Season 4, Episode 5 aired February 12, 2001

1. Intro
2. Letters from the viewing audience
3. Don't Miss
4. TV Trivia
5. Slave to the Idiot Box
     -by guest writer William Noetling
6. Favorite quotes of the week
7. A totally unrelated link

1. Intro

First of all, I want to tell everyone about TKTV's new weekly poll. Come share your opinion and find out what other people think in the fastest, easiest way possible. This week's poll finds out what people think about Kelly Ripa ("All My Children") as Regis Philbin's new co-host for "Live!" Personally, I can't believe that this woman is marrried, has a child, is expecting a second child in July, has a front-burner storyline on a daytime soap opera and is going to host a live morning show five days a week. Wow.

So come check out the poll and find out what people are thinking. It's right on the front page of the site:

You thought UPN couldn't get any worse, and then it ordered a pilot that stars RuPaul as a transsexual nanny. Variety reports that the show, tentatively titled "The Tranny," is being produced by the same brilliant guy behind "The Secret Diary of Desmond Pfeiffer" which is, in my opinion, the worst show ever. Who thinks this stuff up?

If "The Practice" is at all a realistic view of what being a defense attorney is like, then remind me never to go to law school.

Guess which show is finally leaving the airwaves? After 13 years of new episodes, "Baywatch" is finally throwing in the towel. The real power of this show was in its international appeal, and when Hasselhoff left a couple years ago, the interest in the show from Europe dropped dramatically. Having not watched a single episode of this show in many years, I won't miss it personally, but I think everyone has to agree that this is the end of an era. I wonder if Joey and Chandler will lament the show's passing on "Friends?" Nah, there'll be reruns around for decades.

NBC has ordered yet another Dick Wolf ampersand show for next season, this one called "Trial & Error." This one is a reality show that follows five first year Assistant District Attorneys in different cities. Wolf swears that even though it'll be an unscripted reality series, it will have the look and feel of a regular primetime drama series. I gotta say, if these five ADA's lives are anything like my friend's who is an ADA here in New York, their first year on the job is going to be pretty incredibly boring.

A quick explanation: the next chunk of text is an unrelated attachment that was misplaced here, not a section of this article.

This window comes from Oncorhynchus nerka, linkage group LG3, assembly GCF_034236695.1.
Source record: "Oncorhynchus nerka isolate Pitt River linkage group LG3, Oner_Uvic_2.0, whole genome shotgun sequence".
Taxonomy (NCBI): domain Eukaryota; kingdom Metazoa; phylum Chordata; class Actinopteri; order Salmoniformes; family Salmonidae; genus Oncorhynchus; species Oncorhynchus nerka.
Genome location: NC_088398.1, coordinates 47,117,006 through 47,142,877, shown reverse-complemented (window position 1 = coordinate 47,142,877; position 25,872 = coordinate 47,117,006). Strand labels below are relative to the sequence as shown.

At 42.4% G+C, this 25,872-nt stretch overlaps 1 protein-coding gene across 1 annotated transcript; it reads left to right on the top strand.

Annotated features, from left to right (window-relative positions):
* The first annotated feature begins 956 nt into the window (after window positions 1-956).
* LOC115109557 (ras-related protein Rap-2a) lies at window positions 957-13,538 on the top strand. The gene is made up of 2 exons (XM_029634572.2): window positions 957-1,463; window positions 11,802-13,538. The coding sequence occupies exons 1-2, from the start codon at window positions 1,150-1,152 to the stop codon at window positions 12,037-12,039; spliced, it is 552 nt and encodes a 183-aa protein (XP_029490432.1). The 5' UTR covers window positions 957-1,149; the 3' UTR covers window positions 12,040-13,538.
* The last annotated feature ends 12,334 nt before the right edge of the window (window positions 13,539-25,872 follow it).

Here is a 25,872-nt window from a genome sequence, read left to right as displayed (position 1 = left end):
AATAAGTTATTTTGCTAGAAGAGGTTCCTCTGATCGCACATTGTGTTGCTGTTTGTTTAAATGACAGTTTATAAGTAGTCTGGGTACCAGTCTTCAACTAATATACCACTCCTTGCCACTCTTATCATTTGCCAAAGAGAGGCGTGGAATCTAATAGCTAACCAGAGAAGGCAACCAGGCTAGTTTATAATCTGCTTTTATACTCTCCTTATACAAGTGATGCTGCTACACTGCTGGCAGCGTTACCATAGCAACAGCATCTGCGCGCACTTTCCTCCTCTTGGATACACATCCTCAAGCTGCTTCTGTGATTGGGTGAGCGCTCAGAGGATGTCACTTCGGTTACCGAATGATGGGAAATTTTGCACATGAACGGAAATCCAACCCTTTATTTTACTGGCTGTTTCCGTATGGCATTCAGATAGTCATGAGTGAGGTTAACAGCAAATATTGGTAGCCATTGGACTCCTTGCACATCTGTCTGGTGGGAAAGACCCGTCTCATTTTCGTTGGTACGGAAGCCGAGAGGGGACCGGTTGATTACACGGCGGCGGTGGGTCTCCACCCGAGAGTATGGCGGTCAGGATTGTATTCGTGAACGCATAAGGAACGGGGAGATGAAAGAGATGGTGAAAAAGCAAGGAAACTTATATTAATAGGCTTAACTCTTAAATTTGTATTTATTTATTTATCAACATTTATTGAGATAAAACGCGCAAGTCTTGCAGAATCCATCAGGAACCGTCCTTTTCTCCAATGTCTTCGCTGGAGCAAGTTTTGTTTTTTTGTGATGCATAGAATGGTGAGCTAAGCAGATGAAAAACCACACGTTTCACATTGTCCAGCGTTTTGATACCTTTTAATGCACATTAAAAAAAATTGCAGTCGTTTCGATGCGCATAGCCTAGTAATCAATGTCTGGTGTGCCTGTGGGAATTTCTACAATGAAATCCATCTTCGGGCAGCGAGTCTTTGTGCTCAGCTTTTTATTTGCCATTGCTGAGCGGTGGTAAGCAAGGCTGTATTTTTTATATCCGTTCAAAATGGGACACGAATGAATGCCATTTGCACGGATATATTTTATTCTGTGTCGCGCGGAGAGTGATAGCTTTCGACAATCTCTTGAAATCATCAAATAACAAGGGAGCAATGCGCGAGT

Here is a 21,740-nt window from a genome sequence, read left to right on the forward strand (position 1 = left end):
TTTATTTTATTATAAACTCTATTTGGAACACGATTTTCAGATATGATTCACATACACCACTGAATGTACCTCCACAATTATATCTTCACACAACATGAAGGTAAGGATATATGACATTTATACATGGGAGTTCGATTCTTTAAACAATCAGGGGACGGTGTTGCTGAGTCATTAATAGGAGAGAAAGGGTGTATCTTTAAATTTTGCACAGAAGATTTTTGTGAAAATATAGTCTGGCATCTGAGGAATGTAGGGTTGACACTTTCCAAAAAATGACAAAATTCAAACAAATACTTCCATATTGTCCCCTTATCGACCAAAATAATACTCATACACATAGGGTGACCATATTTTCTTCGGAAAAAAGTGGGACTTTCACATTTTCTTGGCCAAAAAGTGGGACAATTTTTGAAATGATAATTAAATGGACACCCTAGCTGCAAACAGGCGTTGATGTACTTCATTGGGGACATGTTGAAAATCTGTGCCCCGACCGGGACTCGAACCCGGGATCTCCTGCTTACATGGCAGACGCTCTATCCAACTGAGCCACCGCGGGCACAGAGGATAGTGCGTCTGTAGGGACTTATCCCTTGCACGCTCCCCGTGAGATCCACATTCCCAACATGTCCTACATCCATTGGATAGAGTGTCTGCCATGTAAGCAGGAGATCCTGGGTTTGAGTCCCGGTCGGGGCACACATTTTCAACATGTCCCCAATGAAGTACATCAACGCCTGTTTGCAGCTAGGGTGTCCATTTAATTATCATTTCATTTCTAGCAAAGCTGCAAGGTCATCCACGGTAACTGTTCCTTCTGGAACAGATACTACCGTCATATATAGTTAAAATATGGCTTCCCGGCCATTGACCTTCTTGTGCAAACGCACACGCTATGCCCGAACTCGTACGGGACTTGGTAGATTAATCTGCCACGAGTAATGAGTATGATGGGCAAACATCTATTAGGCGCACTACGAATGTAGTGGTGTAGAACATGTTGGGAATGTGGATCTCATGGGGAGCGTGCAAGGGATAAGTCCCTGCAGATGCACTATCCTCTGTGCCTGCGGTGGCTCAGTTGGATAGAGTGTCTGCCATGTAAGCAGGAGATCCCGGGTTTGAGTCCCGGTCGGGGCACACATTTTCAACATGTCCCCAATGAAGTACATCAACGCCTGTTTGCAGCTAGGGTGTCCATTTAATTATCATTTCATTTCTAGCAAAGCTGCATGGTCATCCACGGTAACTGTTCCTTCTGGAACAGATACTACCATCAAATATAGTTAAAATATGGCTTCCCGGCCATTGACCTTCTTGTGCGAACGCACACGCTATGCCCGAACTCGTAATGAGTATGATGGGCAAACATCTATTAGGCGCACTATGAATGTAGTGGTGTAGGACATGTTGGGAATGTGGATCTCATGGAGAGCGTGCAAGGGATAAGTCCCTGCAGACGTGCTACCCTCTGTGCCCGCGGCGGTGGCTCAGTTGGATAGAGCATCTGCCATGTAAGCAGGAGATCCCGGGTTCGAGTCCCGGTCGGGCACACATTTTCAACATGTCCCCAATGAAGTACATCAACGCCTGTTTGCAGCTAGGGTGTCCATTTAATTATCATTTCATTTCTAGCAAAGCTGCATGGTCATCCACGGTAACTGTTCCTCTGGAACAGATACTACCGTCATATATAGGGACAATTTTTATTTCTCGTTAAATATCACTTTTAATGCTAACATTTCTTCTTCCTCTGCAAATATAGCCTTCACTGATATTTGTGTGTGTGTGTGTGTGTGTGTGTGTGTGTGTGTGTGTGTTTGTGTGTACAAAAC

Donald Trump, in what I think is his best idea ever, is pitching to the networks a new reality show in which he would challenge contestants to spend $1 million in 30 minutes. "I like the selection process, because they'll be taking people in strange situations," Trump said. "They will be enlisted when they're about to get married or there'll be a husband in a delivery room, waiting for the birth of his child. He can take a pass, or say, 'Honey, I'll be back in an hour.'" Of course, there are rules: contestants can't use the phone or computer to make purchases, and there's a $200,000 cap on any single item. Donald Trump will never be Ben Stein, but if this show makes it to air I'll definitely check out an episode or two.

Last but most certainly not least, our guest writer William Noetling stirred up some controversy last week. Check out the letters section below for some people's reactions to William's coverage of the WB, "Gilmore Girls" in particular, and William's reponses to their criticisms. It's nice to see people inspired to stand up for a show they strongly believe in. Have a great week, and Happy Valentine's Day!


2. Letters from the viewing audience

From Karen to William:
If you do not watch 60% of a network's shows, why would you attempt to write commentary on the quality of them?

"Thursday is time for Gilmore Girls and Charmed, neither of which interest me in the least and neither of which I have ever seen. Gilmore Girls, in fact, scares me, since it's touted as being entirely wholesome and non-threatening. The WB already has one show like that on Mondays, why did they need another?"